Forest bathing, better known as Shinrin Yoku in Japanese culture, is the practice of walking in the woods mindfully. In 1982, the Japanese Ministry of Agriculture, Forestry, and Fisheries created the term shinrin-yoku, which translates to “forest bathing” or “absorbing the forest atmosphere.” The practice encourages people to simply spend time in nature — no actual bathing required.

Anasuya Menon

Have you walked in a forest? Under the towering trees, with sunlight streaming down in thick long columns? Have you listened to the song of the birds or the sounds of a gurgling stream? Have you felt and probably smelt the fresh forest air? If you have done all of the above, you have forest bathed.

‘Forest bathing’ is nothing but. a mindful walk in the woods. The practice has its origins in Japanese culture, where it is called shinrin-yoku. The idea is to take in the forest through the senses. Being in the midst of nature refreshes the mind, energises and rejuvenates the body, says practitioners of forest bathing.

Re-connecting with nature

The concept has caught on in India, especially in the past few years with nature groups organising forest-bathing tours to help people reconnect with nature. “Forest bathing is not activity-oriented. It is a contemplative process, where the participants are guided to take in the forest through their senses. As a guide, I only help participants experience the energy of the forest,” says Dipika Sharma from Noida, who has been conducting forest bathing walks for groups in Delhi since 2019. “People are now increasingly aware of the therapeutic effect of nature especially after two years of being confined at home because of the pandemic,” says Dipika, who founded Forest Therapy, an organisation that conducts forest bathing tours.

Introducing children to forest bathing would help them form a lasting bond with nature, says Verhaen Khanna, commercial pilot-turned environmental activist, who has been conducting forest bathing workshops for school and college students.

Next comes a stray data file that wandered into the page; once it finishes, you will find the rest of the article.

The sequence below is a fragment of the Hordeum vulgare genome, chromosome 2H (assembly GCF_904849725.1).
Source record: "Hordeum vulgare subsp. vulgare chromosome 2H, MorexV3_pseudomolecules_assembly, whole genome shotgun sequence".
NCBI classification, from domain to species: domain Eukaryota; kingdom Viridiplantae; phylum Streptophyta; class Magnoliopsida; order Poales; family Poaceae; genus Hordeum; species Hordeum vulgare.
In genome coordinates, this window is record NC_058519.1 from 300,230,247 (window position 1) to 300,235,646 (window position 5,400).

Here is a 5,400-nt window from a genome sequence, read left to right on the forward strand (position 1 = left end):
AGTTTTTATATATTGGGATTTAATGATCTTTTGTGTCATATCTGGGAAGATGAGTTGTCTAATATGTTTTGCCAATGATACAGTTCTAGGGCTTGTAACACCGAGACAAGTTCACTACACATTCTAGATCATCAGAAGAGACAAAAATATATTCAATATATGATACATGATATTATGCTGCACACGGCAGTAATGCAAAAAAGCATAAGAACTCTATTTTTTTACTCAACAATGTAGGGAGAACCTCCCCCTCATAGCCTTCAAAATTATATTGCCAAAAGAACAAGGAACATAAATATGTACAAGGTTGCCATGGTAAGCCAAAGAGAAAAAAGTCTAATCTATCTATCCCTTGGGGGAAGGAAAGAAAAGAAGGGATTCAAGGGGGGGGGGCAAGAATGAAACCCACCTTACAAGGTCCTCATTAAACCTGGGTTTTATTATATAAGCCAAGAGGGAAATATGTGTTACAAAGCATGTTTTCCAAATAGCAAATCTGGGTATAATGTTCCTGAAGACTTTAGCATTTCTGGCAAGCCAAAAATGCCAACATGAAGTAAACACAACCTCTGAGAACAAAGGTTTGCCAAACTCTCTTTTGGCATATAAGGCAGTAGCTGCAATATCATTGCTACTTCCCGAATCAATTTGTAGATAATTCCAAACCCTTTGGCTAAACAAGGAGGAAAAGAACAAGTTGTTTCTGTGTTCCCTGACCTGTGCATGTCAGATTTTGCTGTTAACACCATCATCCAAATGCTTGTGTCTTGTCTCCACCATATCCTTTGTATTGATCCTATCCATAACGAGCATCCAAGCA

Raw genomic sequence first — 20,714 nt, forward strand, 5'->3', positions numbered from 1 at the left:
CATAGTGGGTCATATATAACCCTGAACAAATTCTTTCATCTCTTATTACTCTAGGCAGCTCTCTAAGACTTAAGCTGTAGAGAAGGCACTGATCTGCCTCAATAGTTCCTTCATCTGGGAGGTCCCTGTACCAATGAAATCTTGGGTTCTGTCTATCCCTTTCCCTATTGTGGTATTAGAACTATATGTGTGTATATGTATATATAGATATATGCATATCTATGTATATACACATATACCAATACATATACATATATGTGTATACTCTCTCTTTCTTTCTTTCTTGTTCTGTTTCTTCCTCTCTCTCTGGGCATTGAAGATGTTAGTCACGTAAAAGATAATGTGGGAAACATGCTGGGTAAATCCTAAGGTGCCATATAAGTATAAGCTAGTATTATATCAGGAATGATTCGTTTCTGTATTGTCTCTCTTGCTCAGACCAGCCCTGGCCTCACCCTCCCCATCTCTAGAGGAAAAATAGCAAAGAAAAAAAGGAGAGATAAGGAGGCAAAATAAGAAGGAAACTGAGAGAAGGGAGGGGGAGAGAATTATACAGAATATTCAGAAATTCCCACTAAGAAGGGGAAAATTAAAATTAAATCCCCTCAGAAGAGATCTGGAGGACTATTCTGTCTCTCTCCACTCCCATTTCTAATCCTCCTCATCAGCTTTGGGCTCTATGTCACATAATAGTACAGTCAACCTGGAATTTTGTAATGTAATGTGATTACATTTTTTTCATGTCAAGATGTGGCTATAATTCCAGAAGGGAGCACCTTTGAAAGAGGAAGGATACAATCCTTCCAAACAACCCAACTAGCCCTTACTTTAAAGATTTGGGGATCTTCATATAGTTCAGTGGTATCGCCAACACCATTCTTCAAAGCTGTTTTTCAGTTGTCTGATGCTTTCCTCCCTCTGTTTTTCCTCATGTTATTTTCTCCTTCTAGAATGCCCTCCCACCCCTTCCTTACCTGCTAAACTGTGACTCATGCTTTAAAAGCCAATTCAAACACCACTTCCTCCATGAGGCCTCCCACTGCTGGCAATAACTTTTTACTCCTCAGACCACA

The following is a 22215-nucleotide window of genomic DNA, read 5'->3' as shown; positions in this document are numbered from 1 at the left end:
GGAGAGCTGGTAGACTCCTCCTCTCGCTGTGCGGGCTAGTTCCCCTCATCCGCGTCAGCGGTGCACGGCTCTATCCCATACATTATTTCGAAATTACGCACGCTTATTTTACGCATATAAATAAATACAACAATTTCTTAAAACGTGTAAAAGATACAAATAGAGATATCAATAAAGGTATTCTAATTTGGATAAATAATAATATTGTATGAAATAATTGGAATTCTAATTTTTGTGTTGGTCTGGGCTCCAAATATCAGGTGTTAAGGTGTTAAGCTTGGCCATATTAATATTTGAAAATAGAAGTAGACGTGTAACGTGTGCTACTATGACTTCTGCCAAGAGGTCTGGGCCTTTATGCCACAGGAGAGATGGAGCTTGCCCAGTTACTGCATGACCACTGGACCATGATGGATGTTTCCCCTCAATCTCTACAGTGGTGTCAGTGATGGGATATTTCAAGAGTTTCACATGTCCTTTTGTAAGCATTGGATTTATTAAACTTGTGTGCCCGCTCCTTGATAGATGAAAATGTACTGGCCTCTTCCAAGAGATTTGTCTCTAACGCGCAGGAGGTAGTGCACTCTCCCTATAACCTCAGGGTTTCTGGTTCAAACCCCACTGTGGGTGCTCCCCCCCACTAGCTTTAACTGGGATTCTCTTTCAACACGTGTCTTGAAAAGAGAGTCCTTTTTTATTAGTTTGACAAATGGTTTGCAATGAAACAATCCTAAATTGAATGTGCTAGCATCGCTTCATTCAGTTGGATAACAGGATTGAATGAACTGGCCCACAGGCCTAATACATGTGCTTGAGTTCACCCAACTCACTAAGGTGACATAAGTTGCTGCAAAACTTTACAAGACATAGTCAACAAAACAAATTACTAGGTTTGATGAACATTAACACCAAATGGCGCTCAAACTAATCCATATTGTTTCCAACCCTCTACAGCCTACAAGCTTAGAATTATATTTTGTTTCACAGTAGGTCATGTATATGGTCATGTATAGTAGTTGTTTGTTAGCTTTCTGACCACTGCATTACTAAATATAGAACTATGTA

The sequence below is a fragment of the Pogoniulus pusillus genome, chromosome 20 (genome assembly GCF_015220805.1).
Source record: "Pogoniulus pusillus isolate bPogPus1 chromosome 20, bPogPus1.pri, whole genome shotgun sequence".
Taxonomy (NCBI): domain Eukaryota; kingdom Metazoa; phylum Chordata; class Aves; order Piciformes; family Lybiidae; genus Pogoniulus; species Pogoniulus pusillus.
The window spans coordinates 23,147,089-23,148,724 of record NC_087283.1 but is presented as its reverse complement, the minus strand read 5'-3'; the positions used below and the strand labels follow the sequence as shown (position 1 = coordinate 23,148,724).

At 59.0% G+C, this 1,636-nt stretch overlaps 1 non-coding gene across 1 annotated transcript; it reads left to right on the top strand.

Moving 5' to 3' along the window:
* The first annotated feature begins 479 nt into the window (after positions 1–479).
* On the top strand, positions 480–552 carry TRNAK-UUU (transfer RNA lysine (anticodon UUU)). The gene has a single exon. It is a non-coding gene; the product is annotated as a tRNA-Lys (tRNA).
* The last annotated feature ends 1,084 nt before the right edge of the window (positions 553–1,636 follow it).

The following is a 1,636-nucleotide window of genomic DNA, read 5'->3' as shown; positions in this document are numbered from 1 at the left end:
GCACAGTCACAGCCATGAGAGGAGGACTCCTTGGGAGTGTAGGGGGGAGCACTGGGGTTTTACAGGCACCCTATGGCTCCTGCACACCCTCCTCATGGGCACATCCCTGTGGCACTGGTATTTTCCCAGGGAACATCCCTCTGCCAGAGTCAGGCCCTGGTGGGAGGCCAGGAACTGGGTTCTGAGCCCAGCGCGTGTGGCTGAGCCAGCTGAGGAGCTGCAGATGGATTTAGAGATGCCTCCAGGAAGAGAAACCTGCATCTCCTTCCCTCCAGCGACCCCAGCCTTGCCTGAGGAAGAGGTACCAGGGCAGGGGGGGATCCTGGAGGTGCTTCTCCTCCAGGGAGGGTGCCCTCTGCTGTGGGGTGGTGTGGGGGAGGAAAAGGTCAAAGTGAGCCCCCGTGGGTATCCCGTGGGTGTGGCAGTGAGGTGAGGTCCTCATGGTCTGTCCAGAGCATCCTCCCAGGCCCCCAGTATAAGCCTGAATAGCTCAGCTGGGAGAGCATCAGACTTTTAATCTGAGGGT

“When children are out in the wild, their instincts are most alive. It instills a sense of curiosity in them. While on these walks, children usually ask me a lot of questions about the sights, smells and sounds of the forest. At times, it might be about a strange insect they have seen or it could be about a sound they heard. They become very aware of their surroundings,” says Verhaen. Being amid trees is also believed to boost immunity, says Verhaen, whose organisation, New Delhi Nature Society organises a variety of programmes for children starting from listening to birds to creating art, planting trees, mediation, tree climbing, yoga in the park and saving trees. “We have children as young as four years of age taking part. I have seen that children enjoy the time in the wilderness,” says Verhaen. The most receptive are children in the four to seven age group. “They are very attentive. They are curious about snakes and spiders. We ensure their safety, of course,” he adds.

The basic idea is to help children appreciate nature and understand how important it is to to be able to co-exist with nature. “We are also, in a way, helping them create memories. And the experience of a forest will stay with them for a long time,” Verhaen says.

In addition to building a bond with nature, children also develop their personalities by learning how to interact with others in the group.

Picture Credit : Google 

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